Departments and agencies should provide advance notice to Canadians and stakeholders on upcoming regulatory changes over a period of 24-month so stakeholders can engage in regulatory development and plan for future regulatory changes at the earliest opportunity.

Advance notice is given on an annual basis which outlines departments’ and agencies’ plans for new regulations, regulatory amendments, repeals, and stock reviews. Regulatory proposals should be included on a forward regulatory plan before being pre-published in the Canada Gazette, Part I.

5.1.4 Consultations prior to pre-publication

Departments and agencies will consult when appropriate and engage potentially impacted stakeholders, Indigenous people, including all partners with whom the Government of Canada has a formal regulatory cooperation arrangement, during the development of a regulatory proposal. Departments and agencies are responsible for determining the size and scope of the consultations or engagement. Publication in the Canada Gazette, Part I, that is, in other words pre-publication, is not a substitute for early consultation.

Departments and agencies should not postpone pre-publishing a proposal in the Canada Gazette, Part I, in the absence of unanimity of views from stakeholders. Rather, consultations and engagement with stakeholders and Indigenous people on a regulatory proposal should be viewed as an ongoing dialogue, with consultations or engagement before pre-publication identified as an important, but not the only tool to seek stakeholder input.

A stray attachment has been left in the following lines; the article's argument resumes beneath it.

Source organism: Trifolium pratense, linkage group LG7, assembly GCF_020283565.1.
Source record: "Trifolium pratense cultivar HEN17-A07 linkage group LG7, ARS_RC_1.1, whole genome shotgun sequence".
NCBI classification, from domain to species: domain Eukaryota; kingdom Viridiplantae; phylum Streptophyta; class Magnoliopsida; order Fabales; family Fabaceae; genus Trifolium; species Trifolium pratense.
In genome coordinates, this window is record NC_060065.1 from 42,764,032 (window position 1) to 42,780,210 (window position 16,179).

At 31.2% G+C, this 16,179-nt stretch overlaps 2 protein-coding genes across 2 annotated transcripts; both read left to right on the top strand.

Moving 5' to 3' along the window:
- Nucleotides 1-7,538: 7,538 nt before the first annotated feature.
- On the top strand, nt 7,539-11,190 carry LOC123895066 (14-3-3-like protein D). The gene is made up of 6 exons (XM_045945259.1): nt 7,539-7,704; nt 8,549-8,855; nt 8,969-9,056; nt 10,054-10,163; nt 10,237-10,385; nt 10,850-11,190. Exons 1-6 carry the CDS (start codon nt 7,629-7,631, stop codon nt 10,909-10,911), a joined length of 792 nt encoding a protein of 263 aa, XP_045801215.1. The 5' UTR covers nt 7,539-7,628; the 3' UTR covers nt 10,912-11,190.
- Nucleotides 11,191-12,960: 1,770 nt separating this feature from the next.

5.2 Regulatory impact analysis (RIA)

Departments and agencies must conduct a Regulatory Impact Analysis (RIA) on all regulatory proposals, to support stakeholder engagement and evidence-based decision-making. In conducting RIA, departments and agencies will comply with relevant Acts, regulations, Treasury Board policies, and adhere to guidance, tools, and directives, and will engage with the Regulatory Affairs Sector at Treasury Board of Canada Secretariat (TBS).

Regulatory Impact Analysis (RIA) is the systematic approach to the identification and critical assessment of the potential positive and negative effects and implications of a regulatory proposal for consideration by the public, stakeholders and Cabinet. It is an important element of evidence-based decision-making.

RIA must examine potential positive and negative effects of a regulatory proposal on the health, safety, security, social and economic well-being of Canadians businesses, and the environment. RIA should include qualitative and quantitative analysis that is proportional to the expected impacts of a regulatory proposal. Departments and agencies must conduct an early assessment, known as a Triage, of a regulatory proposal to determine its expected impact level and the appropriate mix of analytical requirements of the following elements: